Why should I read it?

3 authors picked Catering to Nobody as one of their favorite books, and they share why you should read it.

What is this book about?

MEET THE CATERER WHO WHIPPED UP THE
MULTIMILLION-COPY MYSTERY SERIES–
AS GOLDY SOLVES HER FIRST MURDER!

Diane Mott Davidson’s winning recipe of first-class suspense and five-star fare has won her and caterer Goldy critical raves and a regular place on major bestseller lists across the country. In Goldy’s tantalizing debut, she serves up a savory dish of secrets, suspicions, and murder....

Catering a wake is not Goldy’s idea of fun. Yet the Colorado caterer throws herself into preparing a savory feast including Poached Salmon and Strawberry Shortcake Buffet designed to soothe forty mourners. And her culinary efforts seem to be…


Book cover of Love & Saffron: A Novel of Friendship, Food, and Love

Ellie Alexander Author Of Muffin But the Truth

From my list on heartwarming foodies to cozy up with this winter.

Why am I passionate about this?

I wrote my first mystery in second grade, thinking I was writing a page-turning thriller when in reality I penned a sweet, little cozy where everything turns out okay in the end and everyone always has a cup of hot chocolate and a vanilla cookie in hand. Somehow, I’ve managed to turn my love of baking and writing into a long-term career. With over 30 mysteries and counting I’m not sure if I’m going to run out of recipes or ways to kill someone off first. 

Ellie's book list on heartwarming foodies to cozy up with this winter

Ellie Alexander Why did Ellie love this book?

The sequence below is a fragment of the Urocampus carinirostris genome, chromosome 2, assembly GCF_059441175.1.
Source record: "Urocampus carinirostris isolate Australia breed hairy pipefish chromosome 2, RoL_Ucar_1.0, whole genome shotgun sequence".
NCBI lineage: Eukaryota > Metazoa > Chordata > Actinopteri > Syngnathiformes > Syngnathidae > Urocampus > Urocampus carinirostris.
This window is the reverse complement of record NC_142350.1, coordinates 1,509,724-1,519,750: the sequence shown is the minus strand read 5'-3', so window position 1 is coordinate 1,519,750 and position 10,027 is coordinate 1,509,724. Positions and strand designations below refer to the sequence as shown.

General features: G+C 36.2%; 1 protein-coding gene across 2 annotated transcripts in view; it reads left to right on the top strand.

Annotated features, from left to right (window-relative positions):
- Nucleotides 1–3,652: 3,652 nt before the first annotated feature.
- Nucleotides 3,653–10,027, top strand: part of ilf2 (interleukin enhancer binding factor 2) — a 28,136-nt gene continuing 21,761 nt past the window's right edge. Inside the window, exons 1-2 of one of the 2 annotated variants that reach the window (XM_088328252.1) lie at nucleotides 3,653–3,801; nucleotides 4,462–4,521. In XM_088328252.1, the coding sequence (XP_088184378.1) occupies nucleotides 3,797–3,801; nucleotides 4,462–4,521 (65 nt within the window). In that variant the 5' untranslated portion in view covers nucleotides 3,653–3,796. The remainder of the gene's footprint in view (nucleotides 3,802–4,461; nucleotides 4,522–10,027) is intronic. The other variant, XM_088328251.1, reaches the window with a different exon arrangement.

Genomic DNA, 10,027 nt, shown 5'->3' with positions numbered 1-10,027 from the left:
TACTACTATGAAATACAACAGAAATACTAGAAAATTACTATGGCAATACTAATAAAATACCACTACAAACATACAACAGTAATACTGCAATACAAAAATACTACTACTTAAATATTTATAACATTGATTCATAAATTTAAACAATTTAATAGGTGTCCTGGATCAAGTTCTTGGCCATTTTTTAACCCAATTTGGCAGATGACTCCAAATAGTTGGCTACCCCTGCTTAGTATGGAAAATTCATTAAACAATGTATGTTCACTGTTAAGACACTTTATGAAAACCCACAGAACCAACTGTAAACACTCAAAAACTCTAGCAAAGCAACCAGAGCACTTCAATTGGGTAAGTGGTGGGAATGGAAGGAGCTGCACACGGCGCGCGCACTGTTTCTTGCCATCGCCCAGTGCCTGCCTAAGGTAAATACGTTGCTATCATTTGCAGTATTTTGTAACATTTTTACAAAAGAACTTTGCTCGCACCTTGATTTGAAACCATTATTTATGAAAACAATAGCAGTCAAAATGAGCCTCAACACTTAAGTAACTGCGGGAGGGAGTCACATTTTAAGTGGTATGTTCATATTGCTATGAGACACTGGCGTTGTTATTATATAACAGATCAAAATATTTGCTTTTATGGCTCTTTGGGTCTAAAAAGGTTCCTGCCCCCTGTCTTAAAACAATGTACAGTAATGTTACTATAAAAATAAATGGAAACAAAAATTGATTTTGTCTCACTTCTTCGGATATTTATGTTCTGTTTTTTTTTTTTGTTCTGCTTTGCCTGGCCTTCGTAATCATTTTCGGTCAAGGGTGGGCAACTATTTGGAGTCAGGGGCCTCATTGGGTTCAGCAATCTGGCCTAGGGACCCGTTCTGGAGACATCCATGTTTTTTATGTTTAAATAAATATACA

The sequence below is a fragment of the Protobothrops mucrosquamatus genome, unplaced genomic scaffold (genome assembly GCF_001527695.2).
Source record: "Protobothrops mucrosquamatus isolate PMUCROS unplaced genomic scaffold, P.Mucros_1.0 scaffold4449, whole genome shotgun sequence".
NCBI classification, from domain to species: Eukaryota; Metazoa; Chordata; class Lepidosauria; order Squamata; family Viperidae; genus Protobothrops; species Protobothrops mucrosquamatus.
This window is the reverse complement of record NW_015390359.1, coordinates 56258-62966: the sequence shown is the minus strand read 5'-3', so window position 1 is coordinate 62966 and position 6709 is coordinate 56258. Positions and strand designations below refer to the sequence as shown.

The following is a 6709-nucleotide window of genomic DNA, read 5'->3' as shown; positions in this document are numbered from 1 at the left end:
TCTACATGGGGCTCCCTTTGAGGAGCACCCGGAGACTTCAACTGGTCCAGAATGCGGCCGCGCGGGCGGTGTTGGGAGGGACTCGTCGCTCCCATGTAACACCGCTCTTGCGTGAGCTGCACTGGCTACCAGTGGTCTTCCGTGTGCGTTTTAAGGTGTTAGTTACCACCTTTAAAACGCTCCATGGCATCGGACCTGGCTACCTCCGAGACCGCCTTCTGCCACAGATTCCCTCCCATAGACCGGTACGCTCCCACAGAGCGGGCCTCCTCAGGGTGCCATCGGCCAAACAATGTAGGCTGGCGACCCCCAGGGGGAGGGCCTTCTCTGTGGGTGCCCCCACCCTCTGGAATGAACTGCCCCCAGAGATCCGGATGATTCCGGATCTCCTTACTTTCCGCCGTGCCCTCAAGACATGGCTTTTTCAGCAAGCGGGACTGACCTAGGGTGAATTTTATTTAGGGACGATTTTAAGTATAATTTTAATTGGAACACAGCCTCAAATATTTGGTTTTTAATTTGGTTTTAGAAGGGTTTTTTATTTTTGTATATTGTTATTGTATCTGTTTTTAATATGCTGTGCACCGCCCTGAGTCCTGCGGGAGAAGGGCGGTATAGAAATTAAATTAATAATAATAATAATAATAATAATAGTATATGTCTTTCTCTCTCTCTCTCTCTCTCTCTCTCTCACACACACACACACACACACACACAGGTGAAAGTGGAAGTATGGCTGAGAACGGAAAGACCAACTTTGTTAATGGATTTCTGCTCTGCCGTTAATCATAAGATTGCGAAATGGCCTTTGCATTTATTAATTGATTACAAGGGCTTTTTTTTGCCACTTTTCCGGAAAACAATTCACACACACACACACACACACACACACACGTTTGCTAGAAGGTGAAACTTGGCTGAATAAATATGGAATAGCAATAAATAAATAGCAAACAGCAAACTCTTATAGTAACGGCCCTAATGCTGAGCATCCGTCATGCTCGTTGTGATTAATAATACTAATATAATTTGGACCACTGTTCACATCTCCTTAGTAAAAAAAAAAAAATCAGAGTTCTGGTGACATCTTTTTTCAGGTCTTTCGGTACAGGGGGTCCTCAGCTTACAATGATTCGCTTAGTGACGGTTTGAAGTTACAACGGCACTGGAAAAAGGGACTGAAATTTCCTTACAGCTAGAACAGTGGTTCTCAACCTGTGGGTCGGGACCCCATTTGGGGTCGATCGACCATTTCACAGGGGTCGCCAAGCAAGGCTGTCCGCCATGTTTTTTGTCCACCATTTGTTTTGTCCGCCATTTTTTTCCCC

This sweet gem is like a salve for any food-loving reader’s soul. I devoured it on a stormy weekend, curled up on my couch with a cup of tea and it has stayed with me ever since. The story is set in the 1960s and written entirely in letters between an aspiring food writer in LA and a food columnist in the Puget Sound. Who knew that you couldn’t find garlic in the grocery store back in the 60s or that a simple gift of saffron would lead to a lasting friendship. Love & Saffron is a tender novel about friendship and how food connects us. I have literally given this book to all of my friends. It will warm your heart and leave you hungry for more. 

By Kim Fay,

Why should I read it?

2 authors picked Love & Saffron as one of their favorite books, and they share why you should read it.

What is this book about?

The Instant National Bestseller and #1 Indie Next Pick

In the vein of the classic 84, Charing Cross Road, this witty and tender novel follows two women in 1960s America as they discover that food really does connect us all, and that friendship and laughter are the best medicine.

When twenty-seven-year-old Joan Bergstrom sends a fan letter--as well as a gift of saffron--to fifty-nine-year-old Imogen Fortier, a life-changing friendship begins. Joan lives in Los Angeles and is just starting out as a writer for the newspaper food pages. Imogen lives on Camano Island outside Seattle, writing a monthly column for…


Book cover of A Homemade Life: Stories and Recipes from My Kitchen Table

Ellie Alexander Author Of Muffin But the Truth

From my list on heartwarming foodies to cozy up with this winter.

Why am I passionate about this?

I wrote my first mystery in second grade, thinking I was writing a page-turning thriller when in reality I penned a sweet, little cozy where everything turns out okay in the end and everyone always has a cup of hot chocolate and a vanilla cookie in hand. Somehow, I’ve managed to turn my love of baking and writing into a long-term career. With over 30 mysteries and counting I’m not sure if I’m going to run out of recipes or ways to kill someone off first.